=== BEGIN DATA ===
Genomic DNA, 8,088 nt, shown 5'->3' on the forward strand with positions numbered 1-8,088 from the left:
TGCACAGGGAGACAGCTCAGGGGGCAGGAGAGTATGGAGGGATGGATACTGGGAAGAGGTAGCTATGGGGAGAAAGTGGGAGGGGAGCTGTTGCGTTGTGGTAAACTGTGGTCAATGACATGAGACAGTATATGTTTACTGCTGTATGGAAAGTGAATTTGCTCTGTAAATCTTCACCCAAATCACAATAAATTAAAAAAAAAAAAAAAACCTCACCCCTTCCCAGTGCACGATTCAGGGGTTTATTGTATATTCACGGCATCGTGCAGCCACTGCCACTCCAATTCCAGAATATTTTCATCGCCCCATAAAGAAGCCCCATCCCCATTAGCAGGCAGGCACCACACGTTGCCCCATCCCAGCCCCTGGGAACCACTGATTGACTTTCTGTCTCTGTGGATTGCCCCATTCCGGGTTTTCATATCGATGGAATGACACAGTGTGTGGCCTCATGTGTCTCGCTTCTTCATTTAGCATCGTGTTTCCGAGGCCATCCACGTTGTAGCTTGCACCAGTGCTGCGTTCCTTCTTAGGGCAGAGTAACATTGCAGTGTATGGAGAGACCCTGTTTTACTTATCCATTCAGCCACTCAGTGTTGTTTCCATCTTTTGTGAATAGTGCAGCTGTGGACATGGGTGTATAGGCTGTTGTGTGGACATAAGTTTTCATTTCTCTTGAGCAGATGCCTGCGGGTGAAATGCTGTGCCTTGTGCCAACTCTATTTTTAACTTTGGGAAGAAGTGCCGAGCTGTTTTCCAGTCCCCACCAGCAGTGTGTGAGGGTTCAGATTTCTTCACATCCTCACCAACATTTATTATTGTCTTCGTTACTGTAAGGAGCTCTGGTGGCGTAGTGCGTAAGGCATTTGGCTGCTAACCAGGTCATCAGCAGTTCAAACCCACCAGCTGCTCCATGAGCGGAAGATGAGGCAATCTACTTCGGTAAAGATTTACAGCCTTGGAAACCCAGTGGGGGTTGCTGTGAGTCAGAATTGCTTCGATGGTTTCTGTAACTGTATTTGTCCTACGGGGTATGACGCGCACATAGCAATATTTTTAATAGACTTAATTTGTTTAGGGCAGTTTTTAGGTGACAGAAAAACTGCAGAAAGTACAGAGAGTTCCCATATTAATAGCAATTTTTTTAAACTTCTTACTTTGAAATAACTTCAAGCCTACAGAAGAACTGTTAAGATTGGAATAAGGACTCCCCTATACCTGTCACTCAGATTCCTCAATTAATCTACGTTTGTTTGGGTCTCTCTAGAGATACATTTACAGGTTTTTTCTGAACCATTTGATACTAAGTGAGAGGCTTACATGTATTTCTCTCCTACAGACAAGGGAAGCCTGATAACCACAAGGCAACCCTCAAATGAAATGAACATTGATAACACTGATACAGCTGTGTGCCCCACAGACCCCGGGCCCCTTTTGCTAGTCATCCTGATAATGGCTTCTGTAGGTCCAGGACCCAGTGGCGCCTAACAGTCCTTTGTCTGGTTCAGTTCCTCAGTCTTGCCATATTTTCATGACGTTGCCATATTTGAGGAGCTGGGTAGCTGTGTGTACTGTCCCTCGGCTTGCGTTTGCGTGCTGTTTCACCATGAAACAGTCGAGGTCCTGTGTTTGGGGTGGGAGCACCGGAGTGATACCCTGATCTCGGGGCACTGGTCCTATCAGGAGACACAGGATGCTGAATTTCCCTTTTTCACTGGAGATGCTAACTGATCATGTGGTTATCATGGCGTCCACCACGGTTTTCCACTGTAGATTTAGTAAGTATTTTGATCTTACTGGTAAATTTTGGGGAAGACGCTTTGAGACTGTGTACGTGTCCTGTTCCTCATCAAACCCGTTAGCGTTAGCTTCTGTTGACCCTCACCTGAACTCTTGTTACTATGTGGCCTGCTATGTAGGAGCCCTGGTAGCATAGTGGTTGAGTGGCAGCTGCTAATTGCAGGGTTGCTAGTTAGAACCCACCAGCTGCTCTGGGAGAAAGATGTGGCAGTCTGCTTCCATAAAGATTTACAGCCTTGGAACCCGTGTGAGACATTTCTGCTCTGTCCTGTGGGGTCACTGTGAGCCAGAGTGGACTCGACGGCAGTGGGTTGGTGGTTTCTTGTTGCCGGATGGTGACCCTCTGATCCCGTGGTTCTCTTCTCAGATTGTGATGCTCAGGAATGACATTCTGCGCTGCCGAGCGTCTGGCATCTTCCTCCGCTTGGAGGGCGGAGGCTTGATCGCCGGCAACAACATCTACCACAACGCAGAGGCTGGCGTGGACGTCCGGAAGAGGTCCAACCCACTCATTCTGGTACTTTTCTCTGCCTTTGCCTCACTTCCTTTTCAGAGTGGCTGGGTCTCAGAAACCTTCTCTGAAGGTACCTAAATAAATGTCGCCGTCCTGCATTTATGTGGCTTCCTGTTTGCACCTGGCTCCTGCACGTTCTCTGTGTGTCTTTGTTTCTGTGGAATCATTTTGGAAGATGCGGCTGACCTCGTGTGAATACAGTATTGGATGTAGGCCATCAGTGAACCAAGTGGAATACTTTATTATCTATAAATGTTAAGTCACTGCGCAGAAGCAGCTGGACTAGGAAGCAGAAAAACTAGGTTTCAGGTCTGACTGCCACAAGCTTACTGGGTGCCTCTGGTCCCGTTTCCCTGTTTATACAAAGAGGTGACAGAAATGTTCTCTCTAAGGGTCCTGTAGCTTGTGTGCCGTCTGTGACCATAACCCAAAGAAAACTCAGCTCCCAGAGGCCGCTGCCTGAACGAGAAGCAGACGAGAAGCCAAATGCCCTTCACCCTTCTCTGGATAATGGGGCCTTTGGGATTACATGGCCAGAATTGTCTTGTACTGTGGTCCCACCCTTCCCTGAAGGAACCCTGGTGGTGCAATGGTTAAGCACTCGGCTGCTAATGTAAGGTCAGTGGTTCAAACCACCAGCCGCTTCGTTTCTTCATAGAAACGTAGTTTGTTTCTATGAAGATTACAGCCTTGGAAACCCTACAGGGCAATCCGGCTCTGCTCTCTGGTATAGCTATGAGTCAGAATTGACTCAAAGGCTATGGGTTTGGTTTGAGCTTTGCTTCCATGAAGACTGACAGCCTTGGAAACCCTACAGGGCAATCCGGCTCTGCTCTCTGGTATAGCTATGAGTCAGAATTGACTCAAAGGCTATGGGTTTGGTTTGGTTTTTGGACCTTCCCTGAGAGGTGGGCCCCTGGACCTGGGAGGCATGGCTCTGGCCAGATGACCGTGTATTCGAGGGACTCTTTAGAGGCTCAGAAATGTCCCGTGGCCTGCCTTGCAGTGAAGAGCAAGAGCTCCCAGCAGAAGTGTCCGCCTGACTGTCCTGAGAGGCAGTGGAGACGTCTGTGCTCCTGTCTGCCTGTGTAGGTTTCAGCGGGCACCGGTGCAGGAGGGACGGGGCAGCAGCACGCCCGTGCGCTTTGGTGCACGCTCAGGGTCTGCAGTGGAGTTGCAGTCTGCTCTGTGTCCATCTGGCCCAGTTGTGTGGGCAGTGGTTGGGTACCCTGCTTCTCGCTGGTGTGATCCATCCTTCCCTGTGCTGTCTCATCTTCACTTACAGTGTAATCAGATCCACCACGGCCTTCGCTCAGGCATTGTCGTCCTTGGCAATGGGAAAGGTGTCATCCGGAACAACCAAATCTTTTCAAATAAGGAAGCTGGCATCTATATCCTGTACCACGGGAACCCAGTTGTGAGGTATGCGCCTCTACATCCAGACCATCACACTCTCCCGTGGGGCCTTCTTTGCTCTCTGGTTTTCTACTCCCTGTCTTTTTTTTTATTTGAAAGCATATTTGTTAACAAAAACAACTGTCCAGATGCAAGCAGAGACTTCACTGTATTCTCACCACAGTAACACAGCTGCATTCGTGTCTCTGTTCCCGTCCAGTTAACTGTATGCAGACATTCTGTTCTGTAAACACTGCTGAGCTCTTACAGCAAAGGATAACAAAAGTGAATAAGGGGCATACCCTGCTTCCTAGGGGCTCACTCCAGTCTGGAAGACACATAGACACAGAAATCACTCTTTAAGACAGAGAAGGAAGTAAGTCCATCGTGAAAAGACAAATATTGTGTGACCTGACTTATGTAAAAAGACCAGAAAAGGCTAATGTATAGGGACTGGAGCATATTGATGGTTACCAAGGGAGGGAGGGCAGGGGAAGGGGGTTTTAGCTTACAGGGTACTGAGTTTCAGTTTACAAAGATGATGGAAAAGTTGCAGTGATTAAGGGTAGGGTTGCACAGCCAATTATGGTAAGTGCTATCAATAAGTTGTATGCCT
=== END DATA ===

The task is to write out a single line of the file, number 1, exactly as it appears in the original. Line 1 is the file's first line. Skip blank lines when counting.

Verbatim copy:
Genomic DNA, 8,088 nt, shown 5'->3' on the forward strand with positions numbered 1-8,088 from the left: